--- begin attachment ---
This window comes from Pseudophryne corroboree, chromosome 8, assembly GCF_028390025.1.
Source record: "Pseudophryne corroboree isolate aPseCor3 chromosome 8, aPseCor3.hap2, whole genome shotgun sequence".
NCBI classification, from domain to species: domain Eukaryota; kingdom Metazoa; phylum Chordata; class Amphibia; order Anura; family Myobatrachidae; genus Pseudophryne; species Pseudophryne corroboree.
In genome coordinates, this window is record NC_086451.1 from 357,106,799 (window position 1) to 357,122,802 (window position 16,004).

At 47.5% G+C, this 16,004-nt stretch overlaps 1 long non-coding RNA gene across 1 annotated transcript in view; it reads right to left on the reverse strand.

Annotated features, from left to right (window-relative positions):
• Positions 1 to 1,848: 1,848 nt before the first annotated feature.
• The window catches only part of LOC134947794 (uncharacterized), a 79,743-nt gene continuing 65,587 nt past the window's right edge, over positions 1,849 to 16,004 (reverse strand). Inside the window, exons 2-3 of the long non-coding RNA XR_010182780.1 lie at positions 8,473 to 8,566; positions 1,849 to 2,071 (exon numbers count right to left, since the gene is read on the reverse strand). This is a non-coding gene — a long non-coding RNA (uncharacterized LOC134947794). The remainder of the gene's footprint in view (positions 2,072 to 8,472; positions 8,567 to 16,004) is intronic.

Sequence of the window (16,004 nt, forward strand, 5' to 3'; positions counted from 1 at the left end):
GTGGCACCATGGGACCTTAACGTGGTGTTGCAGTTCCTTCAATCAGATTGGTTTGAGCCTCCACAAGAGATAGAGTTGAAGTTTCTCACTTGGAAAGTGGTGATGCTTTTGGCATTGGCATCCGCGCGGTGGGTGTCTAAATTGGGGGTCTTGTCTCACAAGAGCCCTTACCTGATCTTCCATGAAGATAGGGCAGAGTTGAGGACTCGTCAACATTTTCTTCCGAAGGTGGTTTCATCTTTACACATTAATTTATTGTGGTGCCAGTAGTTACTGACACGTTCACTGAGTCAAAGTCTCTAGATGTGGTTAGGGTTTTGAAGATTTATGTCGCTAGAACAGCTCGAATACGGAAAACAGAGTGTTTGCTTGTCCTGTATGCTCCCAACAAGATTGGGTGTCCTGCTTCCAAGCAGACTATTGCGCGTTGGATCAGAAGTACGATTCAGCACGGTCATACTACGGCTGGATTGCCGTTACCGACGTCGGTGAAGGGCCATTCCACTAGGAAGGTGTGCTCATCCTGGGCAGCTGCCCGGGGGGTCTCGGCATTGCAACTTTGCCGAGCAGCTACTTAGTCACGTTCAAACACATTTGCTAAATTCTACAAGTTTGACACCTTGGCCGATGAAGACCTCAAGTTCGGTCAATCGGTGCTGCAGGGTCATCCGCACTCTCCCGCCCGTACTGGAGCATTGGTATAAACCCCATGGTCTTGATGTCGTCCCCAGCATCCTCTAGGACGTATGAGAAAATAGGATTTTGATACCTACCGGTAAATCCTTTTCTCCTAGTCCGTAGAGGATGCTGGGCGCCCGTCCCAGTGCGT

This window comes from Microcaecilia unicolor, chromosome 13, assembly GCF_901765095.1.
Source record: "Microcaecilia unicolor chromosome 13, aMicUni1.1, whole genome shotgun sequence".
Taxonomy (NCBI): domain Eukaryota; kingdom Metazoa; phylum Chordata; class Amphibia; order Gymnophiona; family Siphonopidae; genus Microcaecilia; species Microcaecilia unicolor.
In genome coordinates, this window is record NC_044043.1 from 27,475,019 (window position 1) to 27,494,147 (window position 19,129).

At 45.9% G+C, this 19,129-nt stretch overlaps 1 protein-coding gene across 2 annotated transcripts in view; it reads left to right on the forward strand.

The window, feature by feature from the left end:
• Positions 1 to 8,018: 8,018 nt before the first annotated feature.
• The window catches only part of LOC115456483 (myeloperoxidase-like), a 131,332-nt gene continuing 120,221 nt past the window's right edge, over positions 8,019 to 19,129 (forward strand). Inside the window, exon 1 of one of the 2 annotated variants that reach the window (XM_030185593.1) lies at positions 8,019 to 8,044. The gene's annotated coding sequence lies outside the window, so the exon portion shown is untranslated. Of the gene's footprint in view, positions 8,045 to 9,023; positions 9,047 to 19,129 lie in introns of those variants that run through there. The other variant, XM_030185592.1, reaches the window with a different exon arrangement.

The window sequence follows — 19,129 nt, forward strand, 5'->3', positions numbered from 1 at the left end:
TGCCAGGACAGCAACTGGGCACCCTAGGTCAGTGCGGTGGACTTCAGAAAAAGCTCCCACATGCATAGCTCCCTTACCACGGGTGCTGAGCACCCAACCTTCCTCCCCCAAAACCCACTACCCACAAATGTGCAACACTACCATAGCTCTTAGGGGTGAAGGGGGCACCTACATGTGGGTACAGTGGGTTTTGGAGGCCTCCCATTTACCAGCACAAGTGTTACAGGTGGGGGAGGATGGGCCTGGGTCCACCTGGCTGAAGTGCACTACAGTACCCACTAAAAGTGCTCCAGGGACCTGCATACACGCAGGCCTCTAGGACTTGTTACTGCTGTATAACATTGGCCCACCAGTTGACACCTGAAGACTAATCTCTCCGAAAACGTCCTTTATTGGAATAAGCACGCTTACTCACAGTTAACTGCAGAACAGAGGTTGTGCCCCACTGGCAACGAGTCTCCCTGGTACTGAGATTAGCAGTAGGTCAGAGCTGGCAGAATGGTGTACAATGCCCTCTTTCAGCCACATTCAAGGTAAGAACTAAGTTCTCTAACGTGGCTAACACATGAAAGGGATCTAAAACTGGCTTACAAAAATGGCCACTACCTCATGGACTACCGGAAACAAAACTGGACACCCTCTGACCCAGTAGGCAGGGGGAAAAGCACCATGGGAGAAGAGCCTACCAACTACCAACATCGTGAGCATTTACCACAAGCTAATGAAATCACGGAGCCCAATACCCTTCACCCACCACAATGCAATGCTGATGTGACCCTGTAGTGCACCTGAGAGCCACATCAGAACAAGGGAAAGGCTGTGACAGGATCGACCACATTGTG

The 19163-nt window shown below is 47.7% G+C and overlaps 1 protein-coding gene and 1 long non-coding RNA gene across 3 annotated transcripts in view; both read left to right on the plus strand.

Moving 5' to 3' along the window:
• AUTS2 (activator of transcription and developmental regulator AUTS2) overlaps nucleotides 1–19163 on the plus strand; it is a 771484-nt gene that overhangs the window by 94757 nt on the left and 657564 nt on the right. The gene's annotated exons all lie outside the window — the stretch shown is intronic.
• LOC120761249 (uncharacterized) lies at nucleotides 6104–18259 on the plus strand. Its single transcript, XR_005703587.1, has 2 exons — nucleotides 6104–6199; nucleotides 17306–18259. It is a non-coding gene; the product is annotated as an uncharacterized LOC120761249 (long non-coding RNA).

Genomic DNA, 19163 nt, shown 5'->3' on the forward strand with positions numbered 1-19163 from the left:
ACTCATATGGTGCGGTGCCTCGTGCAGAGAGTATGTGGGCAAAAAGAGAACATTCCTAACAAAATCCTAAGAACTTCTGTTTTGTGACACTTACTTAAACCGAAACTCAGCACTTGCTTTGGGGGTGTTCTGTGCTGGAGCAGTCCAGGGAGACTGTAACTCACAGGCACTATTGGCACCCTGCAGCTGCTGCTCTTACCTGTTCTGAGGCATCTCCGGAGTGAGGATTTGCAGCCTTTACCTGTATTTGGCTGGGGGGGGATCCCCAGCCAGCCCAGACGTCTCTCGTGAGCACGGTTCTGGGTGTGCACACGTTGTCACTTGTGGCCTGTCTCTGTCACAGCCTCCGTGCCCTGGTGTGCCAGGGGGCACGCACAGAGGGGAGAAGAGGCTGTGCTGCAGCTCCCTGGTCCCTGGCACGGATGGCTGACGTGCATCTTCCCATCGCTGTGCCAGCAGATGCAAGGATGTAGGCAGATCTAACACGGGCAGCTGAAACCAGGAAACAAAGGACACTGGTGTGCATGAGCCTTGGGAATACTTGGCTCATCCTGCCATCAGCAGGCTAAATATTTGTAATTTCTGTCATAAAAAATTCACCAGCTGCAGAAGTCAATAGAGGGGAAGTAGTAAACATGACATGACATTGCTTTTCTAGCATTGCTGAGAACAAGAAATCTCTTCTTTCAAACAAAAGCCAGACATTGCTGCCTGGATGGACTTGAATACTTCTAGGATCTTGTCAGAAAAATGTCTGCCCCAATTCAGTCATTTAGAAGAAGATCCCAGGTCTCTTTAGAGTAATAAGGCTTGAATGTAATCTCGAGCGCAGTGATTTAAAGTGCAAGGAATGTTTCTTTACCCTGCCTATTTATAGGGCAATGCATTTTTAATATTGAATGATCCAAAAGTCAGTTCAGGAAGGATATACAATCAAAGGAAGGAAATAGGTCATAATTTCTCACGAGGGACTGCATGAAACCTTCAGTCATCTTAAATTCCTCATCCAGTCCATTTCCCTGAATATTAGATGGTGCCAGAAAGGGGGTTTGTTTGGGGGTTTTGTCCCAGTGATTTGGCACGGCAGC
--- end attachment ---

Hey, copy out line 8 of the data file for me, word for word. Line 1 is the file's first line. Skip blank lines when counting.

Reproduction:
• The window catches only part of LOC134947794 (uncharacterized), a 79,743-nt gene continuing 65,587 nt past the window's right edge, over positions 1,849 to 16,004 (reverse strand). Inside the window, exons 2-3 of the long non-coding RNA XR_010182780.1 lie at positions 8,473 to 8,566; positions 1,849 to 2,071 (exon numbers count right to left, since the gene is read on the reverse strand). This is a non-coding gene — a long non-coding RNA (uncharacterized LOC134947794). The remainder of the gene's footprint in view (positions 2,072 to 8,472; positions 8,567 to 16,004) is intronic.